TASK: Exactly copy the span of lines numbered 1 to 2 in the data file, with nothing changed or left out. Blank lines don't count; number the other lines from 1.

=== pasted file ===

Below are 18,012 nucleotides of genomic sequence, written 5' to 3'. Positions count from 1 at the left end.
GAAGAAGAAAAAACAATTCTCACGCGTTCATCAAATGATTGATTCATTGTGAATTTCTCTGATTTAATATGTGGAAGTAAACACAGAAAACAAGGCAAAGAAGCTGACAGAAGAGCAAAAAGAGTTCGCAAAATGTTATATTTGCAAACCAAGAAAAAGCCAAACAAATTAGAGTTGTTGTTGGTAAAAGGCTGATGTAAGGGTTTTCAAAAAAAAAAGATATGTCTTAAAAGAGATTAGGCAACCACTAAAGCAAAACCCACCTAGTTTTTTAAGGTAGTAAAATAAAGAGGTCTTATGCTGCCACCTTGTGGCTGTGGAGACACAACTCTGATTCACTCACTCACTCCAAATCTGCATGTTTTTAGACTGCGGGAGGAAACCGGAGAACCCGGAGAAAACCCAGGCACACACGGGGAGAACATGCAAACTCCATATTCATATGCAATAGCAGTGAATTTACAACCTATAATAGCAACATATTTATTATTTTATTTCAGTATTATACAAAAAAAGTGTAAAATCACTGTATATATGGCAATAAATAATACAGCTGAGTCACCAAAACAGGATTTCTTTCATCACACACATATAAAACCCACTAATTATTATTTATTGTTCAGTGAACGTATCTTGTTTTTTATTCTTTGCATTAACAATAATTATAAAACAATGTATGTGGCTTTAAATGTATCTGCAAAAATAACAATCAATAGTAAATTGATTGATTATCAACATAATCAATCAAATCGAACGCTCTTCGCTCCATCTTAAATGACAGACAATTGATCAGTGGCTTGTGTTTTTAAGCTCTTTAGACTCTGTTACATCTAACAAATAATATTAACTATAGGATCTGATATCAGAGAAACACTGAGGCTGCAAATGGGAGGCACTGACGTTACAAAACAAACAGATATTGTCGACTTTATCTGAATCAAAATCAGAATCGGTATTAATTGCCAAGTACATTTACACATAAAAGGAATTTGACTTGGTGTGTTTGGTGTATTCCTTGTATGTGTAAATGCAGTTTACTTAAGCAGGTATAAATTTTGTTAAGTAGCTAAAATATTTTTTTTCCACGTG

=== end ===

Below are 18,012 nucleotides of genomic sequence, written 5' to 3'. Positions count from 1 at the left end.
GAAGAAGAAAAAACAATTCTCACGCGTTCATCAAATGATTGATTCATTGTGAATTTCTCTGATTTAATATGTGGAAGTAAACACAGAAAACAAGGCAAAGAAGCTGACAGAAGAGCAAAAAGAGTTCGCAAAATGTTATATTTGCAAACCAAGAAAAAGCCAAACAAATTAGAGTTGTTGTTGGTAAAAGGCTGATGTAAGGGTTTTCAAAAAAAAAAGATATGTCTTAAAAGAGATTAGGCAACCACTAAAGCAAAACCCACCTAGTTTTTTAAGGTAGTAAAATAAAGAGGTCTTATGCTGCCACCTTGTGGCTGTGGAGACACAACTCTGATTCACTCACTCACTCCAAATCTGCATGTTTTTAGACTGCGGGAGGAAACCGGAGAACCCGGAGAAAACCCAGGCACACACGGGGAGAACATGCAAACTCCATATTCATATGCAATAGCAGTGAATTTACAACCTATAATAGCAACATATTTATTATTTTATTTCAGTATTATACAAAAAAAGTGTAAAATCACTGTATATATGGCAATAAATAATACAGCTGAGTCACCAAAACAGGATTTCTTTCATCACACACATATAAAACCCACTAATTATTATTTATTGTTCAGTGAACGTATCTTGTTTTTTATTCTTTGCATTAACAATAATTATAAAACAATGTATGTGGCTTTAAATGTATCTGCAAAAATAACAATCAATAGTAAATTGATTGATTATCAACATAATCAATCAAATCGAACGCTCTTCGCTCCATCTTAAATGACAGACAATTGATCAGTGGCTTGTGTTTTTAAGCTCTTTAGACTCTGTTACATCTAACAAATAATATTAACTATAGGATCTGATATCAGAGAAACACTGAGGCTGCAAATGGGAGGCACTGACGTTACAAAACAAACAGATATTGTCGACTTTATCTGAATCAAAATCAGAATCGGTATTAATTGCCAAGTACATTTACACATAAAAGGAATTTGACTTGGTGTGTTTGGTGTATTCCTTGTATGTGTAAATGCAGTTTACTTAAGCAGGTATAAATTTTGTTAAGTAGCTAAAATATTTTTTTTCCACGTG